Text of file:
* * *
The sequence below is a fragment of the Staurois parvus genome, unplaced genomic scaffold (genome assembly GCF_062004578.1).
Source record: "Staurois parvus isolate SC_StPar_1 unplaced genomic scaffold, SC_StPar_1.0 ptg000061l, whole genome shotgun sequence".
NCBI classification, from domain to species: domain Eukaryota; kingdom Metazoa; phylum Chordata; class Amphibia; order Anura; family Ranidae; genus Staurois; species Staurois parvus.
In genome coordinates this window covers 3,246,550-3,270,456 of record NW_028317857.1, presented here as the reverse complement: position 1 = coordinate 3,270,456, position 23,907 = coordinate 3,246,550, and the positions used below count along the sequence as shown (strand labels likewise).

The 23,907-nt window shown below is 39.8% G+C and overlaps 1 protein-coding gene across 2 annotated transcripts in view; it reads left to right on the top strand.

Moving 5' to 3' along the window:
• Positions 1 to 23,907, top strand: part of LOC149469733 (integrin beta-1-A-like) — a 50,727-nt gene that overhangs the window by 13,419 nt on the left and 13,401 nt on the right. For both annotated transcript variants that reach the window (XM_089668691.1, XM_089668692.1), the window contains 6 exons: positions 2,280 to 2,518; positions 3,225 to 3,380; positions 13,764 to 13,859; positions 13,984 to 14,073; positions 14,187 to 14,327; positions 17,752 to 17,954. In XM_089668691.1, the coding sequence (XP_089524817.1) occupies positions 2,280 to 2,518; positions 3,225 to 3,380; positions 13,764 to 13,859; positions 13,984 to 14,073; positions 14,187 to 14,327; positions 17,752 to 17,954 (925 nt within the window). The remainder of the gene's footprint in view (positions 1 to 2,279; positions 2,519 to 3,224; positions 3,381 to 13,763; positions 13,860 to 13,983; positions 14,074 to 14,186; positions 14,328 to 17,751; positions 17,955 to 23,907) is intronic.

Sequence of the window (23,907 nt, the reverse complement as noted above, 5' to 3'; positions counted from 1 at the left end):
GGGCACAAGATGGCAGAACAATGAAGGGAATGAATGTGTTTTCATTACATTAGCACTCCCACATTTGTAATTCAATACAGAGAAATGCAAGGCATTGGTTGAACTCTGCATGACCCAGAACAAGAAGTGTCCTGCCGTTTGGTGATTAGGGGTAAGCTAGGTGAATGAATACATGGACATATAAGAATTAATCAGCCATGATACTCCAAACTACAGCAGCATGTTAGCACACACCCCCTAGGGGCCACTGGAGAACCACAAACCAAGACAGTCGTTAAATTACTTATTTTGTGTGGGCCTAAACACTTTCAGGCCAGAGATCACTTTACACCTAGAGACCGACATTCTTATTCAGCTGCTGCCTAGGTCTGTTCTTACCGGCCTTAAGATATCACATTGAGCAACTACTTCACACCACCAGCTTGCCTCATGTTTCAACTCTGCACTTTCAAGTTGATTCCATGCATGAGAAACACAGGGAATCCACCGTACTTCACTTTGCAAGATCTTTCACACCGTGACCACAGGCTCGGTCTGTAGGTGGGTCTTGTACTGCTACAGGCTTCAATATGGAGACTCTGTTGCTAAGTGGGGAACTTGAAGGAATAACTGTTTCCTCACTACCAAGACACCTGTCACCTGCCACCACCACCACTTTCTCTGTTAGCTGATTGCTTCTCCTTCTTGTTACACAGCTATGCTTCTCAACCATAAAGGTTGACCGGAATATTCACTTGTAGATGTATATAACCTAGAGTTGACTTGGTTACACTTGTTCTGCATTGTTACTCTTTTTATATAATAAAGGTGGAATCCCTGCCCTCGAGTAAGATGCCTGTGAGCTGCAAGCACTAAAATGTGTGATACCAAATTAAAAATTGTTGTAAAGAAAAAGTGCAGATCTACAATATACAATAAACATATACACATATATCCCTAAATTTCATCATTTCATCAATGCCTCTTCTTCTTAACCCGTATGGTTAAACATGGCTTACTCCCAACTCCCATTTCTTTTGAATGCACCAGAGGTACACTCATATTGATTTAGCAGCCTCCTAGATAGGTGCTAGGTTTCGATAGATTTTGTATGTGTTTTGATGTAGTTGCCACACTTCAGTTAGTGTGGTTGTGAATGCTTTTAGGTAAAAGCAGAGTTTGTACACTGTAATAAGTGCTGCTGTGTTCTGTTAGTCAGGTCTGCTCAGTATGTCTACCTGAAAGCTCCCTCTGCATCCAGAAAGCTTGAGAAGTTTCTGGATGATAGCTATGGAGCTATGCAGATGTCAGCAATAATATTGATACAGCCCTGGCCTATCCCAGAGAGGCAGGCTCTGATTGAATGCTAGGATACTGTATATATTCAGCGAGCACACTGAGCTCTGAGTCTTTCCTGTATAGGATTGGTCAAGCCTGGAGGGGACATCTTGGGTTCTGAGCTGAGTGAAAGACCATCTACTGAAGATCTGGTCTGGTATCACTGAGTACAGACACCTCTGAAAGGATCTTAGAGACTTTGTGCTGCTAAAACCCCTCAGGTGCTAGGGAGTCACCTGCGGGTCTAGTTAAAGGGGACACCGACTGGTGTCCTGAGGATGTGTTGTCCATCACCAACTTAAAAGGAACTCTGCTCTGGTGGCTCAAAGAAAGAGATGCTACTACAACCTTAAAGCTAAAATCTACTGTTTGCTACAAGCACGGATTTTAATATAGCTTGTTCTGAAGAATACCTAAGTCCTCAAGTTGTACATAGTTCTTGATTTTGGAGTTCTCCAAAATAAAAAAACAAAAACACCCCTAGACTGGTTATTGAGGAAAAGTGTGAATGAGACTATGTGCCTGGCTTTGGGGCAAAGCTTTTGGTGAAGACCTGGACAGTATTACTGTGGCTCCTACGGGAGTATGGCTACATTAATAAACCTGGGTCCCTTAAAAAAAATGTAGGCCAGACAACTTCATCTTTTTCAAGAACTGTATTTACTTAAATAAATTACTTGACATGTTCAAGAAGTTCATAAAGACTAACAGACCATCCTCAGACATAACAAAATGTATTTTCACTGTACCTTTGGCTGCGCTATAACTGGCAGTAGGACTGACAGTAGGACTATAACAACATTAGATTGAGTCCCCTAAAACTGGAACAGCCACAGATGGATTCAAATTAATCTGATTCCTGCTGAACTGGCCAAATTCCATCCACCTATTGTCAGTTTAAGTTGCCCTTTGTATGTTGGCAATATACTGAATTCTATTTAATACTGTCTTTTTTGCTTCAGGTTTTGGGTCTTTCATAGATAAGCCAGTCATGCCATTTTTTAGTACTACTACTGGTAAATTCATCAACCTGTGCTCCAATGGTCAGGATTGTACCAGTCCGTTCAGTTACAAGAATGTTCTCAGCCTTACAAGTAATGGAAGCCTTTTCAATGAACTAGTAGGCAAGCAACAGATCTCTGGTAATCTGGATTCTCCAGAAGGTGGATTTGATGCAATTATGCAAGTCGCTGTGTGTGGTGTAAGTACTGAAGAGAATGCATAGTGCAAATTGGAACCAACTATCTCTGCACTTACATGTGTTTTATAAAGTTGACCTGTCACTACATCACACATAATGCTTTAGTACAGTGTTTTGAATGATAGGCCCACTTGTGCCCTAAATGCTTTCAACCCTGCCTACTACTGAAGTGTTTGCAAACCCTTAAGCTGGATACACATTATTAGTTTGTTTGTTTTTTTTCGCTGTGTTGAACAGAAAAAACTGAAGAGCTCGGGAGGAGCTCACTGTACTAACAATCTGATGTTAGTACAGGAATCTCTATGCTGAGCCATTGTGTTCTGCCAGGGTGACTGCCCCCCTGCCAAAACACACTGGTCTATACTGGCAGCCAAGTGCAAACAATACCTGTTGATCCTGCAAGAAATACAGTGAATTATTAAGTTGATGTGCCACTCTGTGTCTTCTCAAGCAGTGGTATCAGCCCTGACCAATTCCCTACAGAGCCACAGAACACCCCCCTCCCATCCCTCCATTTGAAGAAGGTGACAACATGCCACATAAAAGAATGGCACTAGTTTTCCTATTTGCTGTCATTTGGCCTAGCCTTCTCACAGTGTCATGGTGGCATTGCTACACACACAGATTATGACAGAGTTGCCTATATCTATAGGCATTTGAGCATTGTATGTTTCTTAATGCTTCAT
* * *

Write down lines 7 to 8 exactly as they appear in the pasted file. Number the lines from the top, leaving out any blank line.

• Positions 1 to 23,907, top strand: part of LOC149469733 (integrin beta-1-A-like) — a 50,727-nt gene that overhangs the window by 13,419 nt on the left and 13,401 nt on the right. For both annotated transcript variants that reach the window (XM_089668691.1, XM_089668692.1), the window contains 6 exons: positions 2,280 to 2,518; positions 3,225 to 3,380; positions 13,764 to 13,859; positions 13,984 to 14,073; positions 14,187 to 14,327; positions 17,752 to 17,954. In XM_089668691.1, the coding sequence (XP_089524817.1) occupies positions 2,280 to 2,518; positions 3,225 to 3,380; positions 13,764 to 13,859; positions 13,984 to 14,073; positions 14,187 to 14,327; positions 17,752 to 17,954 (925 nt within the window). The remainder of the gene's footprint in view (positions 1 to 2,279; positions 2,519 to 3,224; positions 3,381 to 13,763; positions 13,860 to 13,983; positions 14,074 to 14,186; positions 14,328 to 17,751; positions 17,955 to 23,907) is intronic.

Sequence of the window (23,907 nt, the reverse complement as noted above, 5' to 3'; positions counted from 1 at the left end):